Home Cooked

Home Cooked: Chocolate-Baileys jelly dessert

A while back I went through a mini phase with jellies- from trying to turn everything into a jelly, as well as searching for the best jelling agent from geltain, agar and carrageehan. It eventually led me to this baileys chocolate dessert. I’ve never really enjoyed the texture of agar, gelatin has a much more melt in your mouth mouthfeel, but what intrigued me about agar was that it has a fairly high melting point (85C~), this led me to thinking that I could serve a warm, set jelly. but with a liquid center. As I was toying with the idea in my head, I was watching a video of Heston making a molten chocolate cake, in the video, he uses a block of set ganache in the middle of his cake to ensure a perfectly melted center, immediately the idea to use a chocolate ganache wrapped by a Baileys jelly started to form in my head.

I actually found trouble in an area where I least expected- I had trouble trying to get baileys jelly to set. After two failed attempts, I managed to succeed with a 2 parts milk to 1 part Baileys ratio. The milk is first heated over a pan and agar powder is whisked in, once the powder has dispersed(the mixture should start turning viscous at this point), baileys is immediately whisked in and poured into cold muffin mould that has been sitting in the freezer, only fill a small layer at the bottom of the mould, depending on the size of your cut ganache blocks. Put the muffin moulds in the freezer to set, then drop in a block of cold chocolate ganache and cover with more of the Baileys agar mixture(you may need to keep this on a stove to ensure that it stays liquid, do not boil). Its important to note that when you drop in the ganache, the top of the jelly layer shouldn’t be completely set, otherwise you will get two separated layers of jelly like in my photo, blasting it with a torch to melt the top portion helps with this.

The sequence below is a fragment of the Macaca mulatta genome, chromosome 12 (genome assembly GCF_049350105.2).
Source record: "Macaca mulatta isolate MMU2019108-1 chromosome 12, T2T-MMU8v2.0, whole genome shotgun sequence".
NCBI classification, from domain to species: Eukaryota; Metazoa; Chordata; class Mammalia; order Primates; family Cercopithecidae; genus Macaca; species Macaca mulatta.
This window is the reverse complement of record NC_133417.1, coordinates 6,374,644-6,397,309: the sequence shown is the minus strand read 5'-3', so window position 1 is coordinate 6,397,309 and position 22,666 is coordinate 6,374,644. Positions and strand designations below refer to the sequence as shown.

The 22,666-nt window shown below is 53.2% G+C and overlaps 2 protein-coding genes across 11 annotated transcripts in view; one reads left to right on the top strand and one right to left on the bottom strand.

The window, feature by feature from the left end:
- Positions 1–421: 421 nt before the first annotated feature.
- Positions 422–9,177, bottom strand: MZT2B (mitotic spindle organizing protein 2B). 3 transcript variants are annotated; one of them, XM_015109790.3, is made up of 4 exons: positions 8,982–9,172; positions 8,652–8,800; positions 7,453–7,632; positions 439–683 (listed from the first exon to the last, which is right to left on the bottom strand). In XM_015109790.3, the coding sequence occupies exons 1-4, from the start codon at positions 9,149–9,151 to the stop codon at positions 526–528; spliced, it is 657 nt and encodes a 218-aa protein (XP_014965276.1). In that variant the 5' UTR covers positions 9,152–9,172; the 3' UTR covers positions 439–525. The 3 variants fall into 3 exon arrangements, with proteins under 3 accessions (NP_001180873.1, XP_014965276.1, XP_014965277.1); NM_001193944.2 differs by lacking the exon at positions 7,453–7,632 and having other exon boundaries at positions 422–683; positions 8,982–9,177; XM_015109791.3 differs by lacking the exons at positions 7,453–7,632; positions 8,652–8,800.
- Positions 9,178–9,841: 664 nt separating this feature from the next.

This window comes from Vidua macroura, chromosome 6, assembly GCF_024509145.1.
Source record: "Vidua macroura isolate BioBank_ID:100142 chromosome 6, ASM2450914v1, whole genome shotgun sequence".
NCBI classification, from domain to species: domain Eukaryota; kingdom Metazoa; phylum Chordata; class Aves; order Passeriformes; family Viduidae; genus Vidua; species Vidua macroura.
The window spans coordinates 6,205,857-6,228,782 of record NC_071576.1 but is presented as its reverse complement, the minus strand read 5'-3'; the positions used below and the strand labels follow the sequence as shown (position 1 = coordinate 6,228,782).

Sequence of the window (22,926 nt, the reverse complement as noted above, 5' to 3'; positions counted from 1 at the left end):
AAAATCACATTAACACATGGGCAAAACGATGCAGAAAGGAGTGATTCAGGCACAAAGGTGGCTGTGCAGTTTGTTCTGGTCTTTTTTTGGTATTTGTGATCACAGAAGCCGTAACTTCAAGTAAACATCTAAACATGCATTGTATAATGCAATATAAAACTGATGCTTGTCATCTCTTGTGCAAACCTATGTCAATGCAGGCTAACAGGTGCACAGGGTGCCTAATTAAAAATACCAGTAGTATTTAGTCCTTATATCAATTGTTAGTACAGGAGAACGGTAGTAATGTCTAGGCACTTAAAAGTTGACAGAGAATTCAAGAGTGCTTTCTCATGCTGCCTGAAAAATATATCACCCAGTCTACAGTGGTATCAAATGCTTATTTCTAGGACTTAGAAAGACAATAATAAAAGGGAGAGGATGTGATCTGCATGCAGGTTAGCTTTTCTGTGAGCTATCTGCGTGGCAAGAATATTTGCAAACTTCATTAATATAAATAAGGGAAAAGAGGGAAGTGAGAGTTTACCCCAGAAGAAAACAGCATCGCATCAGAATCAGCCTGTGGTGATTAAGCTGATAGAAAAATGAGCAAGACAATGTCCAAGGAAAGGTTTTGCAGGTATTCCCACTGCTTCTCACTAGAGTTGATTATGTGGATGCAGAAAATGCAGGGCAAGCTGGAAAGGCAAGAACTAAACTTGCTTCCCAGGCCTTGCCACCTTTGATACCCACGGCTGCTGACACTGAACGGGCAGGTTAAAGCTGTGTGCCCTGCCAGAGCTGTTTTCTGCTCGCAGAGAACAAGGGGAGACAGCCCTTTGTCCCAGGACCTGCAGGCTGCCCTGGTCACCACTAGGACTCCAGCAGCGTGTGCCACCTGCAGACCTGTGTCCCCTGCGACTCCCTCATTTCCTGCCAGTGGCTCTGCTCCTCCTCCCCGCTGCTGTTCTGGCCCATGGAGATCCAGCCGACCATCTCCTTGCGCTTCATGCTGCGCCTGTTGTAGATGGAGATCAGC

Molten Chocolate lava Baileys Jelly, served with chocolate soil

Pros: It worked. You cut into it, the molten chocolate oozed out, exactly like a lava cake. The jelly had a strong hit of baileys, strong enough that you could taste the alcoholic fumes. Of course, the baileys and the chocolate worked well together.

Cons: I still hate the texture of agar agar. What could be worse? Warm agar agar. Apparently the only thing that made agar agar palatable for me was its coldness, the combination of warm jelly and alcohol was not a good one, I was struggling to finish the dessert.

Thoughts: Im glad I managed to figure out a way to make this, the idea had been stuck in my head for some time, but it simply didn’t taste good enough to warrant more experimenting, this is one dish I’d happily bury for now.

Home Cooked

Sous vide pork tenderloin @55.5C

Sous vide pork tenderloin brine

(from Ad Hoc at Home)

3 T honey

6 bay leaves

2 fresh rosemary spring

1/4 oz fresh thyme sprigs

1 oz fresh flat leaf parsley sprigs